Whatever happens, the next few days will certainly be interesting to watch.

Five Stories You Might Have Missed

It’s been a week of surprises by the Obama administration. On Saturday, President Barack Obama nominated Jon Huntsman to be the next U.S. ambassador to China. Huntsman was a surprising pick. With his experience as U.S. ambassador to Singapore, his previous tenure as deputy U.S. trade representative and as deputy assistant secretary of commerce, and his fluency in Mandarin, Huntsman appears to be a solid pick. However, Huntsman is a Republican currently serving as governor of Utah, and has widely been viewed as a potential Republican candidate for the presidency in 2012. Obama last week also reversed his previous position in two controversial areas. First, on Friday, Obama announced the U.S. government would revive the military tribunals created by the Bush administration but suspended by Obama in January to try some 20 prisoners currently held at Guantánamo Bay.  Obama also changed position on the release of hundreds of photograps showing U.S. soldiers abusing detainees. Obama had previously promised to release such photos, but on Wednesday said that their release would “not add any additional benefit to our understanding of what was carried out in the past by a small number of individuals” but would further enflame anti-American opinion and…put our troops in further danger.” The reversal was criticized by the American left, and even managed to draw a response from Jon Stewart’s Daily Show.  
 
In other news from the last week:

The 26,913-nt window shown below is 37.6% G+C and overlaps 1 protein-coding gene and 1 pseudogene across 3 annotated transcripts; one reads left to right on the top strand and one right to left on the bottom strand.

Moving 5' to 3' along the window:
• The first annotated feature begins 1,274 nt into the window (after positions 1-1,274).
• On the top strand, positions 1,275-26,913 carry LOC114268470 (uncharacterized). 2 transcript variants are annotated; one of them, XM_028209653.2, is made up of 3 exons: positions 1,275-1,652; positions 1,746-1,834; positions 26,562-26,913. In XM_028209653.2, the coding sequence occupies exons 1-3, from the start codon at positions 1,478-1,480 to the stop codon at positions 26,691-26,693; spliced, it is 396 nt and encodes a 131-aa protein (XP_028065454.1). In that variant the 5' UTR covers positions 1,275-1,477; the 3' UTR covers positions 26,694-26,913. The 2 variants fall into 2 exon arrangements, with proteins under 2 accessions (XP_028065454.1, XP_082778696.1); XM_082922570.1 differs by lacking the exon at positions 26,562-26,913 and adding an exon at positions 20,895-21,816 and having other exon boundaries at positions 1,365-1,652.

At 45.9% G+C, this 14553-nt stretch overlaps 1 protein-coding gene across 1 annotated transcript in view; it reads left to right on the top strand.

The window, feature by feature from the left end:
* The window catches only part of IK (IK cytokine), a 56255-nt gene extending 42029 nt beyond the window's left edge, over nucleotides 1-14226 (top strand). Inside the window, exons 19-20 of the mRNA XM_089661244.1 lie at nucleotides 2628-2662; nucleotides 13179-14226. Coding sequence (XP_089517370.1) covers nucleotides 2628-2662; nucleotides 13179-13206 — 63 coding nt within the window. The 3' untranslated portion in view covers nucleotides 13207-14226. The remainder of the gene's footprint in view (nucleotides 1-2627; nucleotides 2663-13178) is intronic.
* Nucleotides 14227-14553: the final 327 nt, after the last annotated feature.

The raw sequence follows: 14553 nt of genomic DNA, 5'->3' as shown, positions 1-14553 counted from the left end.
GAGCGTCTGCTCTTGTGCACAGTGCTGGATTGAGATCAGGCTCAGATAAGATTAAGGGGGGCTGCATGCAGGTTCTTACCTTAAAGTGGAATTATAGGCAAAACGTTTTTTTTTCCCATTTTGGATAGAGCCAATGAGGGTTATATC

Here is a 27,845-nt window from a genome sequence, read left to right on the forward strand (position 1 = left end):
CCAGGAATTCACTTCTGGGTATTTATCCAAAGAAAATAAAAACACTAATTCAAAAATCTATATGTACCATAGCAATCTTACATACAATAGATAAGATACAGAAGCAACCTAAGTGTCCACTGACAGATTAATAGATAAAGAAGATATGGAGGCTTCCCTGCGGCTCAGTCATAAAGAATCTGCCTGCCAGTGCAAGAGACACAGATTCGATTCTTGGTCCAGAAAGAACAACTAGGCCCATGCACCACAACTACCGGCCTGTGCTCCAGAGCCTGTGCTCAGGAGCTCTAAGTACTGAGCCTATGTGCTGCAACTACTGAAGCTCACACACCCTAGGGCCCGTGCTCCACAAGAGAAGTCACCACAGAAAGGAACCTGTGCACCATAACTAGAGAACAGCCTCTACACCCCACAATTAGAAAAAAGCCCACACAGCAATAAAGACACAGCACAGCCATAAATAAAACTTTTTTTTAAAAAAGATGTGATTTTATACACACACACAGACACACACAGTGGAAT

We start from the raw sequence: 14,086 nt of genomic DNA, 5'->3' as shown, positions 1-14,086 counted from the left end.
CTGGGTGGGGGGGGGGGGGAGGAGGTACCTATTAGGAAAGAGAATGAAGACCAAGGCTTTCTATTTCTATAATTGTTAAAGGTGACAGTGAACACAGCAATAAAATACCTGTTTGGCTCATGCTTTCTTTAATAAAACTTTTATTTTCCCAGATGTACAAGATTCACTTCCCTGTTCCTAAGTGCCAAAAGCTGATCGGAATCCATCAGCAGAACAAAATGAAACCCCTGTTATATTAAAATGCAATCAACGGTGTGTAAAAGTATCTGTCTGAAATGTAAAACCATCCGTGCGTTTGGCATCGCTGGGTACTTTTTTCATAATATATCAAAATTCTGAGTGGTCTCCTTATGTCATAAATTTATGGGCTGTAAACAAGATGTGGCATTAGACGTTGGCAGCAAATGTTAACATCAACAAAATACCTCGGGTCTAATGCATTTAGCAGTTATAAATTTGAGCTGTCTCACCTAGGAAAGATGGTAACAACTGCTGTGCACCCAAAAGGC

1. The Congress Party won a decisive victory over its rival Bharatiya Janata Party (BJP) in India’s nation-wide elections Saturday. According to most observers, the election gives the Congress-led United Progressive Alliance, a coalition of center-left parties, a mandate to push ahead with a series of economic reform. Because most Pakistianis view Congress as less hawkish than the Hindu nationalist BJP, the election could also provide an opportunity to improve relations with Pakistan, which have been strained since the terrorist attacks on the Indian city of Mumbai six months ago.

2. Parliamentary elections in Kuwait were also completed on Saturday. The country has been paralyzed by a standoff between conservative Islamists in the parliament and the government which wants to move forward with economic reforms. Kuwaiti elections are unusual insofar as there are no political parties; candidates run as individuals without formal political affiliations. Historically, the parliament has been dominated by religious figures and tribal authorities who oppose the power of the central government. Kuwait formally extended the right to vote to women in 2005, and analysts had hoped that the expansion of the franchise might moderate the parliament. But while women were elected to the national parliament for the first time in the country’s history—some sixteen of the 210 candidates for the 50 seat-assembly were women; and two women were actually elected into the parliament—the overall composition of the parliament changed little. Analysts now fear that the standoff between the government and the parliament will continue into the next legislative term.

3. A political scandal rocked Gordon Brown’s ruling Labour Party in the United Kingdom last week. On Saturday, Labour suspended MP David Chaytor after it was revealed that he claimed £13,000 of taxpayers’ money for a mortgage he had already paid off. Chaytor was the second Labour MP suspended due to allegations of misuse of taxpayer funds. The scandal has also claimed one junior minister, Shahid Malik, who is being investigated by the parliamentary oversight committee for accusations that he violated the ministerial code. David Cameron, leader of the opposition Conservative Party, has tried to seize the initiative, accusing the government of failing to provide sufficient oversight. But with members of his own party also accused of wrongdoing, some analysts believe the only real winners in the scandal are likely to be left-wing Liberal Democrats and the far-right British National Party, neither of which have been implicated in the scandal. With local and euro-elections scheduled for June 4, voters will not have long to wait to express their frustrations.